reviews research on tools and methods for data-driven
business model innovation. The analysed literature is
structured according to the types of contribution (tax-
onomies, patterns, visual tools, methods, IT tools and
processes), types of thinking supported (divergent and
convergent) and the business model elements that are
addressed (value creation, value capturing and value
proposition). By drawing on these findings, the authors
identify three avenues for future research: first, tools
and methods that enable convergent thinking require
additional studies; second, more research is needed to
provide a holistic view that integrates single tools and
methods; and third, designing software tools to sup-
port data-driven business model innovation is an area
that should be further investigated.
The article by Martin Glinik, Michael Rachinger, Chris-
tiana Ropposch, Florian Ratz, and Romana Rauter
(2021), ‘Exploring Sustainability in Business Models of
Early-Phase Start-up Projects: A Multiple Case Study
Approach’, explores the drivers for integrating sustain-
ability aspects in the business models of early-stage
start-ups. The authors studied the sustainability in
the business models of six early-stage entrepreneur-
ial projects. They found that most cases indicate that
early-stage start-ups do not holistically integrate sus-
tainability, but rather consider it as an additional ben-
efit to their products and services. The authors assert
that the main drivers of sustainable business models
in early-stage ventures are entrepreneurial motiva-
tion, careful resource use and waste reduction. Both
Journal of Business Models (2021), Vol. 9, No. 2, pp. i - xiv
vi
altruistic and strategic, respectively financial motiva-
tions were found to be important for the inclusion of
sustainability considerations.
The article by Päivi Luoma, Anne Toppinen, and Esko
Penttinen (2021), ‘The Role and Value of Data in Realis-
ing Circular Business Models: A Systematic Literature
Review’, is positioned at the crossroads between circu-
lar business models and data. It studies the role that
data, such as supply-chain and life-cycle data, plays
in circular business models. The review shows that
this role is still poorly understood. The recognition of
data as both driver and enabler for circular economic
activities is common. Additionally, two approaches
Author(s) and title Phenomena studied Theories and methods used
Etizon, D. (2020), Radical resource productivity as
an inspiration for business model innovation: The
case of foodchain, Journal of Business Models,
Vol. 8, No. 1, pp. 1–6.
Foodchain’s business model
Business model design driven by radical
resource productivity and eciency
Radical resource productivity; business
model innovation
Teaching case data; activity mapping
Fruhwirth, M., Ropposch, C. and Pammer-Schin-
dler, V. (2020), Supporting data-driven business
model innovations: A structured literature review
on tools and methods, Journal of Business Mod-
els, Vol. 8, No. 1, pp. 7–25.
Data-driven business model innovation
Types of thinking related to business model
innovation
Tools and methods for business model
innovation
Data- and analytics-enabled business
model development
Structured literature review; concep-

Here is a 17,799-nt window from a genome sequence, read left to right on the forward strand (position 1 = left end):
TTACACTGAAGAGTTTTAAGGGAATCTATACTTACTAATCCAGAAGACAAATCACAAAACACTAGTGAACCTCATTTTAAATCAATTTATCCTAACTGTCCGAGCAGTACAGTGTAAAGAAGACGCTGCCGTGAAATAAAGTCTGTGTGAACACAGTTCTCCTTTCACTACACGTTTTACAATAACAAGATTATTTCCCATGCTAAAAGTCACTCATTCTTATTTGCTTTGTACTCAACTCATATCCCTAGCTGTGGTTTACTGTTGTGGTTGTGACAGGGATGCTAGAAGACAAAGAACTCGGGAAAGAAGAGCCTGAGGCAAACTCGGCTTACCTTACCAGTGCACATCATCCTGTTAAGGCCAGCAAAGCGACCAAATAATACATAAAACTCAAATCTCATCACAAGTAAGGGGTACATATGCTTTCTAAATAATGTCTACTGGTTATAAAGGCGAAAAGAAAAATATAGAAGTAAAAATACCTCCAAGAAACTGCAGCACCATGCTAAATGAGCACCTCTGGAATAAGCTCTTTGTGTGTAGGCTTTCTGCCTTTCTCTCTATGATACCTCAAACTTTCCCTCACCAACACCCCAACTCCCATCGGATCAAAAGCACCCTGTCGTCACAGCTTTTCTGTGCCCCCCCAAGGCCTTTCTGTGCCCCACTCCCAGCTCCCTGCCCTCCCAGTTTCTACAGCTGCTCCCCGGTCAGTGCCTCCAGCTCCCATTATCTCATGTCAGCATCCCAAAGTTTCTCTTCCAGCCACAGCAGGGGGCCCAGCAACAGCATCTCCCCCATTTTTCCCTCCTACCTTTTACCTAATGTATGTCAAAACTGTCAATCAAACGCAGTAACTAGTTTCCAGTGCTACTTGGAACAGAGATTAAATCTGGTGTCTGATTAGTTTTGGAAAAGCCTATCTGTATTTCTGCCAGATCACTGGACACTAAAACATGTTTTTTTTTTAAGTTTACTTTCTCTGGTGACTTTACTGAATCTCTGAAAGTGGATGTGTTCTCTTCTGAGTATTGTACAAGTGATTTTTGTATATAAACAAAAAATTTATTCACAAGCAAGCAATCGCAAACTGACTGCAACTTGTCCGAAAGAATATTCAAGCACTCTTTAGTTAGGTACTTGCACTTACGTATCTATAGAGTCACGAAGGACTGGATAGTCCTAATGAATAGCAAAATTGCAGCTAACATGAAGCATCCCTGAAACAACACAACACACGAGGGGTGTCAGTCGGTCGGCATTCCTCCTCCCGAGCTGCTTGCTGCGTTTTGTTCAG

tual framework development
Glinik, M., Rachinger, M., Ropposch, C., Ratz, F.
and Rauter, R. (2021), Exploring sustainability in
business models of early-phase start-up projects:
A multiple case study approach, Journal of Busi-
ness Models, Vol. 9, No. 2, pp. 22-43.
Sustainability in business models of early-
phase start-ups
Imprinting processes giving shape to new
business models
Imprinting theory; sustainable busi-
ness model development
Multiple case study approach; qualita-
tive content analysis
Luoma, P., Toppinen, A. and Penttinen, E. (2021),
The role and value of data in realising circular
business models: A systematic literature review,
Journal of Business Models, Vol. 9, No. 2, pp.
44-71.
Role of data in circular business models
Data as a source of value in data-driven
business models
Data- and analytics-enabled business
model development; circular business
models
Systematic literature review; concep-
tual framework development
Endregat, N. and Pennink, B. (2021), Exploring the
coevolution of traditional and sustainable busi-
ness models: A paradox perspective, Journal of
Business Models, Vol. 9, No. 2, pp. 44-71.
Tensions and paradoxes of sustainability-
driven business model development
Strategies to deal with co-evolutionary ten-
sions and paradoxes
Business model co-evolution; paradox
perspective
Multiple case study approach; concep-
tual framework development
Alba Ortuño, C. and Dentchev, N. (2021), We need
transdisciplinary research on sustainable busi-
ness models, Journal of Business Models, Vol. 9,
No. 2, pp. 72-86.
Transdisciplinary research in vulnerable
entrepreneurship
Data-related challenges in sustainable busi-
ness model research
Information asymmetry; sustainable
business models; international man-
agement; base-of-the-pyramid
Case study; interviews and focus
groups; data triangulation
Urmetzer, S. (2021), Dedicated business mod-
els – connecting firms’ values with the systemic
requirements of sustainability, Journal of Busi-
ness Models, Vol. 9, No. 2, pp. 87-108.
Role of business models in changing inno-
vation systems
Integration and diusion of sustainability
values
Dedicated innovation systems; sus-
tainability transitions
Systematic literature review; concep-
tual framework development
Table 1: Articles contained in the special issue
Journal of Business Models (2021), Vol. 9, No. 2, pp. i - xiv
vii
regarding the value of data are distinguished: the out-
ward-oriented approach emphasises the value of data
to shape the user experience relating to the design of
circular products and services, and the inward-focused
approach focuses on the way in which data operation-
ally contributes to improving economic and environ-
mental performance.
The article by Niklas Endregat and Bartjan Pennink